2. Someone reported one several weeks ago flying across a random road. It was the most bizarre thing. I have doubts about the sighting as it was the only one:)

      We are creating a plan and mapping out the state for the last of the weekends in January. This weekend Kathie and I are going to the Santa Cruz flats.....finally. I've printed off instructions for the roads and places birds were seen. The birds I'd love to see....the Caracara(love that beautiful shot of yours!), the alien Mountain Plover(Kathie's dream bird), and up in the Prescott area....the Tundra Swan. All 3 for me would be lifebirds....for Kathie....just the Mountain Plover. ALL birds would be new ticks for this year:) Oh and I need those vultures! See them all year round.....and then when you need them, they are in Casa Grande:) Plus I still want the Monk Parrot.

      I don't know if there's any turning back from this. SO it's moving forward into the inter/national waters this year outside of Tucson. This experience is more than just birding....it's a connection to something else that I can't explain but whatever it is....it has transformed my life.

    3. Ha! Yes you seem to be carried away Chris! It is addicting isn't it/ And yet, unlike so many other addictions, it's also totally fulfilling.

      I'll maintain healthy skepticism about the fly-over Nutting's, but stranger things have happened.

      Good luck finishing out the month! If you all are driving through Phoenix, or you're thinking of heading west, stop at the Thrasher spot past buckeye to get 3 or 4 species of Thrashers and some Sage Sparrows too.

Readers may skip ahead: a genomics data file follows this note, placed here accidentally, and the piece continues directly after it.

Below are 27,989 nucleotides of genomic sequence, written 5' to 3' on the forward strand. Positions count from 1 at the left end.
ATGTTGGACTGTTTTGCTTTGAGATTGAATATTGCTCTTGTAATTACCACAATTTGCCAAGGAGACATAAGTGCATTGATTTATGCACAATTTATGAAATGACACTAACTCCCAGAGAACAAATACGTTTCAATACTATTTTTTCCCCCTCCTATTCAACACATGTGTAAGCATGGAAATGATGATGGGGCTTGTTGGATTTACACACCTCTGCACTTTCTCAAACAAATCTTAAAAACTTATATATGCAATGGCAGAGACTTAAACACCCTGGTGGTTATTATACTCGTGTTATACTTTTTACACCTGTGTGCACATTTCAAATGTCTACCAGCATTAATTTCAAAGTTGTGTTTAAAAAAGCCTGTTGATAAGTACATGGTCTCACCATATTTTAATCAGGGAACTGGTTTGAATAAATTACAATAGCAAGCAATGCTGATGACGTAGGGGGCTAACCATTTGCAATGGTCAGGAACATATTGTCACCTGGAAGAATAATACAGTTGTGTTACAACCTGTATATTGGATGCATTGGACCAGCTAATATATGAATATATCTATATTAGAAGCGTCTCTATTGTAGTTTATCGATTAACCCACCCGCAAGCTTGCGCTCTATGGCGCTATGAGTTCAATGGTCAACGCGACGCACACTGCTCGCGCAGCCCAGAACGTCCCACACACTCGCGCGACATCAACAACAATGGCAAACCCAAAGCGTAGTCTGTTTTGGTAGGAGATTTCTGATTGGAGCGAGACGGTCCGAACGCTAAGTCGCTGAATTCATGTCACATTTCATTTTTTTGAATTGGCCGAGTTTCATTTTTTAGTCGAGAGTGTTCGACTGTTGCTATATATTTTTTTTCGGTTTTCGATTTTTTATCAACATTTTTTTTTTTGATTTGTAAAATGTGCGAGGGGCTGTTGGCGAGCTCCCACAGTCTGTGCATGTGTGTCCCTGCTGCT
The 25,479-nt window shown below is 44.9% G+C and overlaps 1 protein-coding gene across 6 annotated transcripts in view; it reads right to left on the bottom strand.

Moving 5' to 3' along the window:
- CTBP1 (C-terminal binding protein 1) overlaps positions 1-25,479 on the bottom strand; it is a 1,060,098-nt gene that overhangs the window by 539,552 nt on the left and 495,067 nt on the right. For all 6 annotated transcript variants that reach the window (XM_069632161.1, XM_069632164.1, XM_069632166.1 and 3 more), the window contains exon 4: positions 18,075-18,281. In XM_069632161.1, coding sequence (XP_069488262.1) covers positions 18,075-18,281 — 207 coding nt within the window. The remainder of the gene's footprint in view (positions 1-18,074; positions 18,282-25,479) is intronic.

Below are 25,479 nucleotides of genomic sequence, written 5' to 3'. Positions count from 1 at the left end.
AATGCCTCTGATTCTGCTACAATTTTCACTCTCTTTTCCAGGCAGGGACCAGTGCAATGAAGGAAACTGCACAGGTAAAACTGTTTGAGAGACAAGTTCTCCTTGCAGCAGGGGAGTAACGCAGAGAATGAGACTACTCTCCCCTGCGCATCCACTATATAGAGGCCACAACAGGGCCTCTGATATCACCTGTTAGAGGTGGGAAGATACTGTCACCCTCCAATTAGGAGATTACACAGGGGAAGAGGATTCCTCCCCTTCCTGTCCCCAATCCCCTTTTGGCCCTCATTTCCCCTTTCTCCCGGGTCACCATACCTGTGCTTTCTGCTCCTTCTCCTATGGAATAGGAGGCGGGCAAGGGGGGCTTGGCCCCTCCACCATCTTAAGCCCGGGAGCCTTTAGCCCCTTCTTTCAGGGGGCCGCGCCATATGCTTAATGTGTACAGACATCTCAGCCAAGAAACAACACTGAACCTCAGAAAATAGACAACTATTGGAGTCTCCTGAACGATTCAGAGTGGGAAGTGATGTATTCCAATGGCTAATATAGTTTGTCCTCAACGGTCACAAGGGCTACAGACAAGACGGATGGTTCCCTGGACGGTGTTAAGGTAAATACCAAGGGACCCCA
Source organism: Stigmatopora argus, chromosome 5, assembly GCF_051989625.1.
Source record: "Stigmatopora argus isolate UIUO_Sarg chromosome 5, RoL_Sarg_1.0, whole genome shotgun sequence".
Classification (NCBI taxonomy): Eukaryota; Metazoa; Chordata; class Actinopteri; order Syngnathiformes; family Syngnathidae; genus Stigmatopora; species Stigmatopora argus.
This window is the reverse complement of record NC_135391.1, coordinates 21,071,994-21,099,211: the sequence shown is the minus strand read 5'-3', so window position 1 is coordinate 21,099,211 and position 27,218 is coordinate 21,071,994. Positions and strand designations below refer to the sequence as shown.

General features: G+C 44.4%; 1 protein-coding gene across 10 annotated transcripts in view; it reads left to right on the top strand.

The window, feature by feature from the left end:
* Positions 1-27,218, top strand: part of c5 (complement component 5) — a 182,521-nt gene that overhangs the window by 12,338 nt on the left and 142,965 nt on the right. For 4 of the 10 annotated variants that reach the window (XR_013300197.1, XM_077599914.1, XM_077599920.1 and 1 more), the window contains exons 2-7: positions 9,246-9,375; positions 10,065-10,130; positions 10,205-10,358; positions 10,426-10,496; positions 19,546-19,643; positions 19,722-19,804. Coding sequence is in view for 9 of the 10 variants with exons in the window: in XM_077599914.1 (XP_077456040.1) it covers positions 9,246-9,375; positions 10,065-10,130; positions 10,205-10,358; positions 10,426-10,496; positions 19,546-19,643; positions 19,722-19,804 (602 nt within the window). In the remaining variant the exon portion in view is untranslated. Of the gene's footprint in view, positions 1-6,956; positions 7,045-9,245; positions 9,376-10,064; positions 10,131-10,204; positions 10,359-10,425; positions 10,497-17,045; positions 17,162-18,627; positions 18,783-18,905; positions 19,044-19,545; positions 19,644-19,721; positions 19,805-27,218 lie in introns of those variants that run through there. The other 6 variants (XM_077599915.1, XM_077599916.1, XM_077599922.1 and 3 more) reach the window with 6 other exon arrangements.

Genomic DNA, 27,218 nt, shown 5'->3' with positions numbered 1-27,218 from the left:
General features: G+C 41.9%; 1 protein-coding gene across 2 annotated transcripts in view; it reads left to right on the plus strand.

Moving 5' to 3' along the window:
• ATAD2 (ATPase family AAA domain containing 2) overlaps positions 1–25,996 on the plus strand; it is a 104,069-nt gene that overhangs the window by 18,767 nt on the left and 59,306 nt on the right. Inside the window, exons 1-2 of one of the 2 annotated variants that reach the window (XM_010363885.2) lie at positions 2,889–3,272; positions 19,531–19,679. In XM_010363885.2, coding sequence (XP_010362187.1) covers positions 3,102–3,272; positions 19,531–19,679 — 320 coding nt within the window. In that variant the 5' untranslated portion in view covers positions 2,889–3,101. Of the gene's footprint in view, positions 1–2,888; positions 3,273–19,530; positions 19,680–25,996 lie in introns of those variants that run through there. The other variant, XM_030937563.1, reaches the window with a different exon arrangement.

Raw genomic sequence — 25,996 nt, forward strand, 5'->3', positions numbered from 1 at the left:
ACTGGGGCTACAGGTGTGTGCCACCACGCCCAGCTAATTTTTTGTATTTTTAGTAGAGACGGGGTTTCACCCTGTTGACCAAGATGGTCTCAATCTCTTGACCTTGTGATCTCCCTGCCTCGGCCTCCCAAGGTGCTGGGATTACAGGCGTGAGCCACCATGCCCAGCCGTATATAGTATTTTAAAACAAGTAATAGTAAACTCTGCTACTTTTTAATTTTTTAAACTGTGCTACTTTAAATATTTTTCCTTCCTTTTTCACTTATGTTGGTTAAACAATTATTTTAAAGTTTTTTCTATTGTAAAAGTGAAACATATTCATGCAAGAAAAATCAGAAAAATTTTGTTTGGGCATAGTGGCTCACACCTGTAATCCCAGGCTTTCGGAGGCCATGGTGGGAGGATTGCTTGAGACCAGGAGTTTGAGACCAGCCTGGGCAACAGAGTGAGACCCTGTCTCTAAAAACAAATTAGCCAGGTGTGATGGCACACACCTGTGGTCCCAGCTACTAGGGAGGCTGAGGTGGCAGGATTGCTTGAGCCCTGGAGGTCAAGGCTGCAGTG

2. Someday, I will get shots like that of a Phainopepla...

    I'm very glad that our little celebirdy was so cooperative for you! When considering how unusual it is that he found his way there, remember that one was found just a few miles up the river in the fall of 2008. Extraordinary, but they did find their way to the most extensive native riparian habitat along the lower Colorado River. It boggles my mind to think of how many amazing birds are out there undetected, in those miles of dense forest...

    1. Thanks for stopping by Lauren.
      I don't want to sell the BWR area short, it's fabulous habitat, but yes there's got to be something extra since half of the North American records for this bird have all come in that little area.

      It's such a pull, what else might be in that area. I mean, if Nutting's is there than almost everything else that likes riparian wood margins is on the table eh? As the title says, one could go...Nuts.

      Thanks again for all the work you've done in tracking and publicizing this bird. Have you named this Havasu celebrity? Bill? William? Ol' Reliable?

  3. Looks like you had a pretty great time. Wish I could get out there.

    1. Twas' a great trip to be sure. Many times I have though, "Wow I wish..." while looking at your posts Scott :)

  4. Wow! That is so cool. I need to plan another trip to AZ for this one!

  5. Awesome shots. While you may take the Caynon Wren for granted in AZ, I think he's the coolest bird you snagged there.